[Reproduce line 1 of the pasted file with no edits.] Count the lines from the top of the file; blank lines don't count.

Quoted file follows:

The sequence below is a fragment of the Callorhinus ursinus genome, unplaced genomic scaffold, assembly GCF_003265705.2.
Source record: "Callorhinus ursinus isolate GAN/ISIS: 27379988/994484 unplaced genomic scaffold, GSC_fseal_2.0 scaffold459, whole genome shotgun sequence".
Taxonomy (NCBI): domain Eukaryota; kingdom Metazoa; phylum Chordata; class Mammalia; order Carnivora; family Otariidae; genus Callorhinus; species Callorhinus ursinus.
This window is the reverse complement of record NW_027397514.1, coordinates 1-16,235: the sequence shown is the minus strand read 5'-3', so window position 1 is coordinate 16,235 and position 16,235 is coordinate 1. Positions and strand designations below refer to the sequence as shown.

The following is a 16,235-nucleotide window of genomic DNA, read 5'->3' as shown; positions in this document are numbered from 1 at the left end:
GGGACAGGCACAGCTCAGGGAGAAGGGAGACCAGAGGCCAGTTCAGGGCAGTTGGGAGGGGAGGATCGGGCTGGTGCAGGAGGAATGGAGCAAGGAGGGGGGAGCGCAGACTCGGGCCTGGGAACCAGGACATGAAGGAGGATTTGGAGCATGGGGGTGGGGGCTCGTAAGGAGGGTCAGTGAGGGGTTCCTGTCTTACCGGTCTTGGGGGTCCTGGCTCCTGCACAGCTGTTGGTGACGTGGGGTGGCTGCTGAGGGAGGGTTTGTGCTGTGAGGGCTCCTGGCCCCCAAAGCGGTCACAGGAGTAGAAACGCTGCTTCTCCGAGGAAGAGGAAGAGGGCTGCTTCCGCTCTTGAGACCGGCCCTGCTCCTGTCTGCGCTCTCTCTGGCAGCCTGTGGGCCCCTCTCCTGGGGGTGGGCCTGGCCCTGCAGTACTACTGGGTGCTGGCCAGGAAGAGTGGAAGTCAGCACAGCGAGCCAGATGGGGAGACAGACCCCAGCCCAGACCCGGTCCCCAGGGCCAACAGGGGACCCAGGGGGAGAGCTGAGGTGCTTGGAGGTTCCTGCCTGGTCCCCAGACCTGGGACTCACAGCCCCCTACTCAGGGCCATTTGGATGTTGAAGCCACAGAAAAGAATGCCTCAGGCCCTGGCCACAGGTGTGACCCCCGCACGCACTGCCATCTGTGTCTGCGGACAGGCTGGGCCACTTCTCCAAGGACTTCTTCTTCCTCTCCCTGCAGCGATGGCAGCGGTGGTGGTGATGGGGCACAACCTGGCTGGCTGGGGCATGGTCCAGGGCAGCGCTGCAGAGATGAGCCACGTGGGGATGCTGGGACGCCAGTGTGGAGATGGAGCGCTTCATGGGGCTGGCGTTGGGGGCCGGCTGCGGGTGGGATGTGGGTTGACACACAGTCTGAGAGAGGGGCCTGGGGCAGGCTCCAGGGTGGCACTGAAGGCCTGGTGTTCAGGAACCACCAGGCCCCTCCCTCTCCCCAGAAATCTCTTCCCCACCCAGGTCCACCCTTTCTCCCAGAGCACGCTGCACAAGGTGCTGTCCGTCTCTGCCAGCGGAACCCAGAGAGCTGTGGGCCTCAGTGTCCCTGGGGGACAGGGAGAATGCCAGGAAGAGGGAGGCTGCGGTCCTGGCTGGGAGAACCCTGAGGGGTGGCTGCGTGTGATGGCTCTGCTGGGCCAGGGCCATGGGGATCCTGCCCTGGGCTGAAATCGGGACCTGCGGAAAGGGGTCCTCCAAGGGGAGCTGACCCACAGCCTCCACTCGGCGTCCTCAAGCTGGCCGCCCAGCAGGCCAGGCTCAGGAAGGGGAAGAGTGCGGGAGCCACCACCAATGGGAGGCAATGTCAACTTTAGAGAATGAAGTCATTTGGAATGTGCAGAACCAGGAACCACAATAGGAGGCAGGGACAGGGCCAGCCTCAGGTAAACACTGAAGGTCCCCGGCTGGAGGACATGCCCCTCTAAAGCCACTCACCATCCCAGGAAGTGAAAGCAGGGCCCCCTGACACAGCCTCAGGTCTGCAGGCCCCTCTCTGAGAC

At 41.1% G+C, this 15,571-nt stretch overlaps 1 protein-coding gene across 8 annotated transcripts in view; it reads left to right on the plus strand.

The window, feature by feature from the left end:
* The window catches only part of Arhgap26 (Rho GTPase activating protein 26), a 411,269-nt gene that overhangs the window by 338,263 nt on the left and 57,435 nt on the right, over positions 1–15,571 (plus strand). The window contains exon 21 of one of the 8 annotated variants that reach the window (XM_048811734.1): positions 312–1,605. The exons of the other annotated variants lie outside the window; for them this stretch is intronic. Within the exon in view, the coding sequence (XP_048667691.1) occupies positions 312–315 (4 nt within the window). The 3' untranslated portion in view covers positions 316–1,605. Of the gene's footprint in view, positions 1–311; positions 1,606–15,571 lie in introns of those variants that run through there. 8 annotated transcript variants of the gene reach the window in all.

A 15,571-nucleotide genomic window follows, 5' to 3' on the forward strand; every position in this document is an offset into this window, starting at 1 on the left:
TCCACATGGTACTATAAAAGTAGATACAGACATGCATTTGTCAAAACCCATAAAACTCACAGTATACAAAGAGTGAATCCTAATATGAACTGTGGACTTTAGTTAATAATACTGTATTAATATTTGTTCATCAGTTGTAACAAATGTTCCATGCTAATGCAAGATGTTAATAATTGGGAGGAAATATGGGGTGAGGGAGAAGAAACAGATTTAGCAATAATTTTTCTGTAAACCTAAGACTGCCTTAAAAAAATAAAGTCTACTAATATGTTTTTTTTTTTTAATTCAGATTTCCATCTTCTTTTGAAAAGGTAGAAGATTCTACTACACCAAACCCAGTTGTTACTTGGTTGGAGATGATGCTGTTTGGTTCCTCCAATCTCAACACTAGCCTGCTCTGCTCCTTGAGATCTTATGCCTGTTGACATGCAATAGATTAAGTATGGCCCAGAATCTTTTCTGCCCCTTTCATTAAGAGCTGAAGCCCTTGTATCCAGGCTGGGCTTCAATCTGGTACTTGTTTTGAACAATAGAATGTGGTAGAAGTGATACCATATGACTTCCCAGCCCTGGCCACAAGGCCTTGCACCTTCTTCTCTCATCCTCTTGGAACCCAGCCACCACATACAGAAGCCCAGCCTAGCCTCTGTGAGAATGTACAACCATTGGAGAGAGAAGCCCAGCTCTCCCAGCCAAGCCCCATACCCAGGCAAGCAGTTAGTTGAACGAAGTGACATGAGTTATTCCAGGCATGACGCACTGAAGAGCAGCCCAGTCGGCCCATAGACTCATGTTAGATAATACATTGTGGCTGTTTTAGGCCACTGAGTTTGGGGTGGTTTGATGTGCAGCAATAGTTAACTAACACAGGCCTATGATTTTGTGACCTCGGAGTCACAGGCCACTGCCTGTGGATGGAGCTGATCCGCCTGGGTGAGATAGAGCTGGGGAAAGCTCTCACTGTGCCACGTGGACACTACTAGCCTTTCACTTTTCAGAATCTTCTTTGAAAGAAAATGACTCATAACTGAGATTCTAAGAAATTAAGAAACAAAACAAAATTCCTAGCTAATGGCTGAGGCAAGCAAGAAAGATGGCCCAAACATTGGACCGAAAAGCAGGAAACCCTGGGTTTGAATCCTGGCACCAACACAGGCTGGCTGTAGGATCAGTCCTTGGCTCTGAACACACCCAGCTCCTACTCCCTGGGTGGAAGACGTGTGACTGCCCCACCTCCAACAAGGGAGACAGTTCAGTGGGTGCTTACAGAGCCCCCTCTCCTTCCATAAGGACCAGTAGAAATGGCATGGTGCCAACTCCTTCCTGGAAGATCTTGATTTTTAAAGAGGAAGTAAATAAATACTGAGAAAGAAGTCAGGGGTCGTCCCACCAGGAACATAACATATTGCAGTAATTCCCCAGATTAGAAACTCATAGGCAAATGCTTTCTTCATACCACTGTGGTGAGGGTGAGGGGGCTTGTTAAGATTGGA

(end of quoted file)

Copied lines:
The sequence below is a fragment of the Callorhinus ursinus genome, unplaced genomic scaffold, assembly GCF_003265705.2.